All along the concern about Bohemian Rhapsody (20th Century Fox, 11.2), the Bryan Singer-Dexter Fletcher biopic about Queen and Freddie Mercury (Rami Malek), was that it might be too softball, fan-clubby or family friendly — not adult or hard-edged enough. After Sacha Baron Cohen left an earlier version of the biopic in 2013, Queen guitarist and producer Brian May was quoted saying that “we can’t mess up [Mercury’s] legacy.”

Yesterday I flipped through an 11.4.15 draft of Anthony McCarten‘s script of Bohemian Rhapsody. Scripts are only blueprints, of course, and McCarten’s draft was rewritten sometime in mid or late ’16 by Justin Haythe, so impressions of a two-year-old script hardly mean anything.

Nonetheless my general impression is that if the McCarten draft bears any resemblance to the finished film, it’s (a) going to be a huge hit with both Queen fans and dilletantes in general (the 1985 Wembley Stadium Live Aid concert is quite the crescendo) but (b) it’s a long way from warts and all.

I solicited the opinions of a script aficionado (male) and a Los Angeles-based producer (female) who had also read it.

“I think the script is a device for two things: Rami Malek and the music of Queen,” the script guy said. “I liked the script, although it could have been more shocking or darker. I wouldn’t call it softball but it isn’t edgy either. It’s certainly mainstream enough to work at the box-office and get Oscar buzz. A source told me (apparently Bohemian Rhapsody tested last week) that Malek knocks it out of the park.”

The producer notes that “two of the band members who are producers on the film” — May and drummer Roger Taylor — “wanted a family friendly picture, which would account for the softness. And yes, the script amps up Freddie’s relationship with Mercury’s lifelong companion Mary Austin (Lucy Boynton) and downplays the lurid nature of the secret trips to the Mineshaft as a result.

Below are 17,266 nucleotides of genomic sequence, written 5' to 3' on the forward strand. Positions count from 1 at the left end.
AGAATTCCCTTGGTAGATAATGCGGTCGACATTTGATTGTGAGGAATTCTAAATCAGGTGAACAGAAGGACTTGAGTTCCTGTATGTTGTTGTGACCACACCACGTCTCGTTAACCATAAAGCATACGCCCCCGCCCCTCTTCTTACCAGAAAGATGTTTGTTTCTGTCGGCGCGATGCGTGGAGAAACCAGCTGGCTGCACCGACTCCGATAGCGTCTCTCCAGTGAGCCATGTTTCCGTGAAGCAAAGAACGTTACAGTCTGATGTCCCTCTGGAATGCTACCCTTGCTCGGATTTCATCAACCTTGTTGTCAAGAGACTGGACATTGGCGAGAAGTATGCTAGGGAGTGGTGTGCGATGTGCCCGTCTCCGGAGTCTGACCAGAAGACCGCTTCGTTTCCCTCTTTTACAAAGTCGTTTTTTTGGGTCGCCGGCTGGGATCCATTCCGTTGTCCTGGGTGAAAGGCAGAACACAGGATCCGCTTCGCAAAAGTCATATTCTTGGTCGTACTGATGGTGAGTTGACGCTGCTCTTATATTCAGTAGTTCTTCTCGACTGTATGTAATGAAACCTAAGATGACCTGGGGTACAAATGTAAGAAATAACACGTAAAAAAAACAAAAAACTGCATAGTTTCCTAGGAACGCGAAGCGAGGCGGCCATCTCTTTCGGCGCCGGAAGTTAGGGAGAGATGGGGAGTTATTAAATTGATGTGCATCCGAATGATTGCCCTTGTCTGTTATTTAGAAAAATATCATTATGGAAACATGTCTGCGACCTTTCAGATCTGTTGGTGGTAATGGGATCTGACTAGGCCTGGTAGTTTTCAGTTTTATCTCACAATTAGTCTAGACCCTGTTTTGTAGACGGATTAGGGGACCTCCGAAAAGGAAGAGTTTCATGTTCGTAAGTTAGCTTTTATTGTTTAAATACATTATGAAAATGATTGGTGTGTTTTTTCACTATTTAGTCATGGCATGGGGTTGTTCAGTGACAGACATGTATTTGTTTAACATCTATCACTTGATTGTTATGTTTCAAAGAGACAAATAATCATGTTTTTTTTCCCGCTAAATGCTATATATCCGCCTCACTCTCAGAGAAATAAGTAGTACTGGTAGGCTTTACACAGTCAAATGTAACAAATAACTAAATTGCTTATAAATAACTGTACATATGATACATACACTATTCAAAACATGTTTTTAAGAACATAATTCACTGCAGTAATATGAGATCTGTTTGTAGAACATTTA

“Mary seems to have the virtue and patience of a saint — not a real character. And the parents (Meneka Das as mother Jer Bulsara, Ace Bhatti as father Bomi Bulsara) are just too Ozzie and Harriet cute. Everyone is too cute.

“We really don’t understand what drove this guy, despite numerous redundant scenes and mostly repeated dialogue, explaining to us again what he wanted. The script tries way too hard to find empathy and succeeds more often in sledgehammering the point rather than letting it breathe. The gimmick of the hand in front of the mouth to hide the buck teeth wears thin.

“At 152 pages, the script itself meanders around a lot. It needs a good 25- to 30-page cut. However, the Live Aid ending is a winner. I hear they built an actual set of Wembley Stadium. When they start ‘We Will Rock You’ and that music kicks in, everyone will forget all the faults of the first two acts. And if Rami Malek sounds as good as he looks, he’s got the Oscar nom.”